Documenting the Co-Ed Killer case

Month: March 2019 (Page 3 of 4)

List of 17 books narrated by Edmund Kemper for Volunteers of Vacaville – The Blind Project (Part 1 of 2)

Ed Kemper has read onto tape cassettes more books for the blind than any other prisoner. He has spent more than 5,000 hours in a booth before a microphone in the last 10 years and has more than four million feet of tape and several hundred books to his credit. The full list of these books has not been found yet.

Star Wars
By: George Lucas
Read by: Ed Kemper
Date Recorded/Cataloged: 6/21/1979

Rosary Murders, The
By: William Kienzle 
Read by: Ed Kemper 
Date Recorded/Cataloged: 1/1/1981
Mystery and detectives

Flowers in the Attic
By: V.C. Andrews
Read by: Ed Kemper
Date Recorded/Cataloged: 5/8/1984

Web Between the Worlds
By: Charles Sheffield
Read by: Ed Kemper
Date Recorded/Cataloged: 2/2/1987

Windmills of the Gods
By: Sidney Sheldon 
Read by: Ed Kemper
Date Recorded/Cataloged: 8/12/1987

Dune, Book 4: God Emperor of Dune
By: Frank Herbert
Read by: Ed Kemper
Date Recorded/Cataloged: 5/2/1988

If Tomorrow Comes
By: Sidney Sheldon
Read by: Ed Kemper
Date Recorded/Cataloged: 5/11/1989
Crime fiction

Petals on the Wind
By: V.C. Andrews
Read by: Ed Kemper
Date Recorded/Cataloged: 4/28/1993

Glass Key, The
By: Dashiell Hammett
Read by: Ed Kemper
Date Recorded/Cataloged: 2/6/1994
Mystery and detectives

Ed Kemper and the Blind Project

Since 1960, prisoners at Vacaville have been recording books–best sellers, textbooks, mysteries, science fiction, Westerns, children’s books and cookbooks–on tape for blind men, women and children all over America. It is the oldest and largest projects of its kind in the nation.

“Their visit here is so special for us. We get letters of thanks from our blind patrons, but they never come inside the prison to meet us,” said Edmund E. Kemper III, 38, the inmate who runs the program.

Kemper, a confessed mass murderer, has read onto tape cassettes more books for the blind than any other prisoner. He has spent more than 5,000 hours in a booth before a microphone in the last 10 years and has more than four million feet of tape and several hundred books to his credit.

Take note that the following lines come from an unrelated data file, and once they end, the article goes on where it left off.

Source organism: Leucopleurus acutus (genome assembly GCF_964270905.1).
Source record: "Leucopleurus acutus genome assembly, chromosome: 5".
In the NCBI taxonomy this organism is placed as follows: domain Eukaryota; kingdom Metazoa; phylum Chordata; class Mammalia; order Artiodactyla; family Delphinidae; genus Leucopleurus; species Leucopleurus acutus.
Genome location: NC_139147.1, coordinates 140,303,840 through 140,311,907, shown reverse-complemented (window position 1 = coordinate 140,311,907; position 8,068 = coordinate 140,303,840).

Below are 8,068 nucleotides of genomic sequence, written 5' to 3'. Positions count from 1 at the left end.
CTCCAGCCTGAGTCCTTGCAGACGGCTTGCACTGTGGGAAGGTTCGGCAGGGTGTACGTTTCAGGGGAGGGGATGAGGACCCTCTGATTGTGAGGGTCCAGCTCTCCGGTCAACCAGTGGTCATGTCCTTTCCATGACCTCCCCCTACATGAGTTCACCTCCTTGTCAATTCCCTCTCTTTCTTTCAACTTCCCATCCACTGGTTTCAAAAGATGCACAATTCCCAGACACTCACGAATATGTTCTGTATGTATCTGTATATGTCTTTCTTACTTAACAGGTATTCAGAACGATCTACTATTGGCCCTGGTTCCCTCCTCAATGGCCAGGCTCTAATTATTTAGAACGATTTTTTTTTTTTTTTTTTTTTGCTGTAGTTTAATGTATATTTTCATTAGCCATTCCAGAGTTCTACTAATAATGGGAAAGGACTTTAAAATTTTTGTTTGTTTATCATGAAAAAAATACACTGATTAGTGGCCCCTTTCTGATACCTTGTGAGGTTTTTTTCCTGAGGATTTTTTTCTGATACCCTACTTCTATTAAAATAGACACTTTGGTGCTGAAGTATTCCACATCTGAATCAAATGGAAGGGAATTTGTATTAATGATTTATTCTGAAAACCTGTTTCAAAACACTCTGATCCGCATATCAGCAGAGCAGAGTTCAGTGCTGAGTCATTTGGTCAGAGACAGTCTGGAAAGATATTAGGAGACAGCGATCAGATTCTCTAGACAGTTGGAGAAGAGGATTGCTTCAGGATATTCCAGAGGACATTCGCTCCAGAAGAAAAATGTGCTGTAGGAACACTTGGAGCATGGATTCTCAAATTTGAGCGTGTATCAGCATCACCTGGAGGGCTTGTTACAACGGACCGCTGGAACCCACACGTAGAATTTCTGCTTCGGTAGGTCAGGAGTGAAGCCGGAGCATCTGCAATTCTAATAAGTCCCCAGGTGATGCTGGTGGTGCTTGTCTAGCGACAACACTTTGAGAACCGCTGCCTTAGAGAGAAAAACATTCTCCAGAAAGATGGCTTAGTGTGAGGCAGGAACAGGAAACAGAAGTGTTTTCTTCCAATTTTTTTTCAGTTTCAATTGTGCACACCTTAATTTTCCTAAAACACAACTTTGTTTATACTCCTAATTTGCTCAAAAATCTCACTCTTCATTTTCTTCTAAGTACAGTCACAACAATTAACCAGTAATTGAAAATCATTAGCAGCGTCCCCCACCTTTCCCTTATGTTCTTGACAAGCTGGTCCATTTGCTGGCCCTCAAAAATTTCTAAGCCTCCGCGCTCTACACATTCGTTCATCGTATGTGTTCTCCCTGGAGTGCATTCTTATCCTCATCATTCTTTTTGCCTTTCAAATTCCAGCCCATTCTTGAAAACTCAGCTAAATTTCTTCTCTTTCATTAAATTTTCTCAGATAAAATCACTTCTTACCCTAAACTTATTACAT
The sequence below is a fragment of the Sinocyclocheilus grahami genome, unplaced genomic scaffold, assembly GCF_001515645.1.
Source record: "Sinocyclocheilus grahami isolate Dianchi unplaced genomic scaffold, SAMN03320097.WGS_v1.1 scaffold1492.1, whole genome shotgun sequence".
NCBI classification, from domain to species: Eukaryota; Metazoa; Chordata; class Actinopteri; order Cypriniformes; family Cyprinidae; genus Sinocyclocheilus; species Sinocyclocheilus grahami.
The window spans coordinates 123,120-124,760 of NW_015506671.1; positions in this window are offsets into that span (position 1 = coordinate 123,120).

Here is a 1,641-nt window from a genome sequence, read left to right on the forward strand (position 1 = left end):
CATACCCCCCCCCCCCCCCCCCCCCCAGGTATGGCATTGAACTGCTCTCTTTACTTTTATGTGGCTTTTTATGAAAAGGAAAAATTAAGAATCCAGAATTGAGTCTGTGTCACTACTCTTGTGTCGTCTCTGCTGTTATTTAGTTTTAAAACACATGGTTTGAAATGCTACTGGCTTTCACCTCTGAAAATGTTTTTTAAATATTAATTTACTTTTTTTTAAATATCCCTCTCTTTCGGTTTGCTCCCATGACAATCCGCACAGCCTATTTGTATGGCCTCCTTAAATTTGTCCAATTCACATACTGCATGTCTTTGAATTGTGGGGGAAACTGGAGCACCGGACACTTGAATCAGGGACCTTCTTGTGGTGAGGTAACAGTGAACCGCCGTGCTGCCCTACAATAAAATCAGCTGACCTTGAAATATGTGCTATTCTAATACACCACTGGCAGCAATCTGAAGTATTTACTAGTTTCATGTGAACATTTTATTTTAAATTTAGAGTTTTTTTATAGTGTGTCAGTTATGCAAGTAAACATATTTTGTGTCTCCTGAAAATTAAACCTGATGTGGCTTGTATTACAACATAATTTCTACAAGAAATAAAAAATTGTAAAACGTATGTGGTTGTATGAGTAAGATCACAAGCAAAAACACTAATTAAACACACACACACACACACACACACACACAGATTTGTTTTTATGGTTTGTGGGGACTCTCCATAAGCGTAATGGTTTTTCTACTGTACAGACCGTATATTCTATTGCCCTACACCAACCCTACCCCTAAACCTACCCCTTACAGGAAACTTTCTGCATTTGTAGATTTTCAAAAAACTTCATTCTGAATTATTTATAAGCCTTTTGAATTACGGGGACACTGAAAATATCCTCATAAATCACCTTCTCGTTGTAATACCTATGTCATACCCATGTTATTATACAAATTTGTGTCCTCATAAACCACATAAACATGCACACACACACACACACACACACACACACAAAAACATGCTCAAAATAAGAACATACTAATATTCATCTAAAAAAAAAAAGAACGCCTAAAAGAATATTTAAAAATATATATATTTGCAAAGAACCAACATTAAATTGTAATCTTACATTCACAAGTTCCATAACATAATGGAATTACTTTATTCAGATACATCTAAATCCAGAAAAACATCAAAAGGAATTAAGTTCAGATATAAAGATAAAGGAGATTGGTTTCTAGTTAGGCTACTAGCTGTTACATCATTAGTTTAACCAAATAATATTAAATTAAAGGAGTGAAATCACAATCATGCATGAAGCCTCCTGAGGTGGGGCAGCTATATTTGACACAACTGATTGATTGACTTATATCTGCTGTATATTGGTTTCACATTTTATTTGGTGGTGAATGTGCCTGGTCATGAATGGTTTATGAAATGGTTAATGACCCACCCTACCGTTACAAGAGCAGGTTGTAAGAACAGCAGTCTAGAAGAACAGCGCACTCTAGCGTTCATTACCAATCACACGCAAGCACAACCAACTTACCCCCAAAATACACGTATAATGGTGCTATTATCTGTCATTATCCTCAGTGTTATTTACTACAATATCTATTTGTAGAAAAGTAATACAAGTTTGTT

Two large trophies saluting Kemper for his dedication to the program, presented by supporters outside the prison, are on display in the Volunteers prison office, which has eight recording booths, two monitor booths and a battery of sophisticated tape duplication equipment.

“I can’t begin to tell you what this has meant to me, to be able to do something constructive for someone else, to be appreciated by so many people, the good feeling it gives me after what I have done,” said the 6-foot, 9-inch prisoner.

Source: Blind Couple See Only Good, Not the Guilt of the Helpers, Los Angeles Times, January 29, 1987 / Some of the photos courtesy of

When asked why he killed women, Edmund Kemper cited his own insecurities.

“My frustration. My inability to communicate socially, sexually. I wasn’t impotent, but emotionally I was impotent. I was scared to death of failing in male/female relationships. I knew absolutely nothing about that whole area, even of just sitting down and talking with a young lady.”

Source: documentary No Apparent Motive (1984)

“I would have died too fast that way.”

November 1, 1973 – Kemper broke down shortly before 4 p.m. as he was being questioned by his attorney Jim Jackson about his suicide attempt Sunday morning in his San Mateo jail cell. Kemper’s cell is under constant surveillance by jailers by means of a television camera. But Kemper told how he avoided signalling his suicidal actions by simply turning his back to the camera and slashing his wrist with the flattened and sharpened casing of a ballpoint pen.

He said he had cut an artery, which was spurting blood, and a vein, which also was bleeding. Jackson interrupted him to ask why had he not, if he wanted to die, stuck himself in the throat. Kemper looked up blandly at the question and replied quietly, “I would have died too fast that way.” He explained that he could have cut an artery in his throat but he wanted to think about things as he bled.

“What were you thinking about, Ed?” asked Jackson.

Kemper looked down at his hands and began to reply slowly, “I was thinking about the girls who died… their fathers…” At this point, his voice broke and tears came to his eyes, which he brushed away.

Two fathers of his coed victims testified in court during the first week of the trial and Kemper had been unable or unwilling to look at them while they were on the stand.

Momentarily, Kemper recovered his composure and said, “Sorry,” and then continued “… their mothers, and I thought about what I did…” At this point, the young giant buried his face in his hands, apparently unable to continue.

Judge Harry F. Brauer immediately adjourned the court for the day, and Kemper jumped up from the witness chair and hastily headed for the back door of the courtroom, catching sheriff’s deputies across the room momentarily off guard.